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Clients Have a Friend in Luther King

Texan has built a $9.6 billion under-the-radar firm by delivering strong results and building relationships, instead of marketing and gathering assets.

Katie Rushkewicz Reichart, CFA, 10/03/2012

Luther King Capital Management is one of the biggest asset managers most mutual fund aficionados have never heard of. The employeeowned firm doesn’t have a distribution arm and lacks a presence with advisors yet still has $9.6 billion of assets under management. Its eight mutual funds have just $1.5 billion in assets, more than half of which are in a small-cap strategy.

“The firm was not built to be product-driven because of its history. We were investors before we were a firm,” founder and president J. Luther King Jr. says.

After nearly 50 years in the industry, King knows gathering assets isn’t a formula for success, or at least the way he wants to do things. He’s more interested in delivering strong investment results for the firm’s client base, which includes high-net-worth individuals, endowments, foundations, pensions, trusts, and estates. Beyond that, King takes pride in developing relationships with the firm’s clients on both a professional and personal level.

“I can’t tell you how many funerals and weddings you go to in the investment business,” he says in his slight Texas drawl. With a charming and approachable personality, it’s easy to envision King offering advice to a client who was having trouble with one of her children. “That’s the key in the investment counseling world; you have to have empathy with people,” he says.

Humble Origins
Based in Fort Worth, Texas, LKCM’s office is a mix of antique and modern. Glass offices form the perimeter, cubicles the middle. A large table in the conference room is made of carved wood, surrounded by ornate chairs. Native American art scenes dot the walls, with relics of Western art history and other emblems, such as a stuffed fox, placed here and there.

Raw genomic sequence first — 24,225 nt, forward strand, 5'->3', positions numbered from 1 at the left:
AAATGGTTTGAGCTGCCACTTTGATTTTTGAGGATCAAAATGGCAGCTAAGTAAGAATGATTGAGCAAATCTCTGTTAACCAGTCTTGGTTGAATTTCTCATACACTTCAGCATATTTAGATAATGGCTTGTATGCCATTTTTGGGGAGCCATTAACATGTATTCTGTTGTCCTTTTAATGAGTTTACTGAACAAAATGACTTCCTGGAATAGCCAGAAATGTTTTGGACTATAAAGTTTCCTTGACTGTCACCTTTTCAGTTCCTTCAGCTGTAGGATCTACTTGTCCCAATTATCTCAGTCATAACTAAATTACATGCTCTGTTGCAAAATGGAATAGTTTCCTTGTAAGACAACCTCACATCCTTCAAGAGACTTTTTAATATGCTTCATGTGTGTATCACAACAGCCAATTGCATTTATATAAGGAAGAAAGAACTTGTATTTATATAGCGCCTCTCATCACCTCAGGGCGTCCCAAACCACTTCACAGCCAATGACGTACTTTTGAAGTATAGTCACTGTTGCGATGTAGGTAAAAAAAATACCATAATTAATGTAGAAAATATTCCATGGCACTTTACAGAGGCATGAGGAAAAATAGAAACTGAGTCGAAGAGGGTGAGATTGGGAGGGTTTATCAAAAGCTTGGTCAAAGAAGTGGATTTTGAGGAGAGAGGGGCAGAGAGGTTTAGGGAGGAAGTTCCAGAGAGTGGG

King, a sixth-generation Texan, started his career at the First National Bank of Fort Worth in 1963 and later went on to manage mutual fund assets for Shareholders Management Co., which became a part of American General Insurance Co. After a stint with a New York-based investment firm, which was sold, King ventured out on his own. He knew he wanted to be independent and stay in Texas but wasn’t sure whether to start a trust, a hedge fund, or a registered investment advisor. He chose the last and hung up his shingle in 1979. King always figured he was destined to become a regional bank president, so the move did involve some career risk. “I paid off the house, escrowed the kids’ college tuition, and went for it,” he says.

King’s first client was a wealthy family that had tried to recruit him to manage its investments. In a symbolic start that would continue to define the firm for decades to come, the family stipulated that he stay independent and not turn into a massive marketing and distribution outfit. For the first several years, King didn’t have business cards and kept his name off the door, only taking clients by referral. In the 1980s, the firm started managing money for foundations and universities and received some institutional business. On the institutional side, some people thought hiring managers from a small firm in Texas counted as portfolio diversification. Eventually some of those institutional clients dropped off as they demanded a more style-pure or passive investment strategy. Today, King says that about half of the firm’s clients are high-net-worth individuals, with the other half institutional.

Don’t Fence Me In
Its client base has evolved through the years, but the firm’s investment philosophy has remained unchanged. A credit analyst by training, King has always focused on such fundamental metrics as return on equity, return on assets, return on cash flow, and financial leverage, looking for solidity and sustainability. King employs what he considers a core strategy, avoiding deep-value turnaround plays while remaining sensitive to valuations. LKCM Equity LKEQX, the firm’s large-cap mutual fund, typically has a higher historical growth rate and price/earnings ratio than the S&P 500 Index but lower debt levels. It also has below-average turnover. “We let the management of the business build out the business value of the enterprise,” King says.

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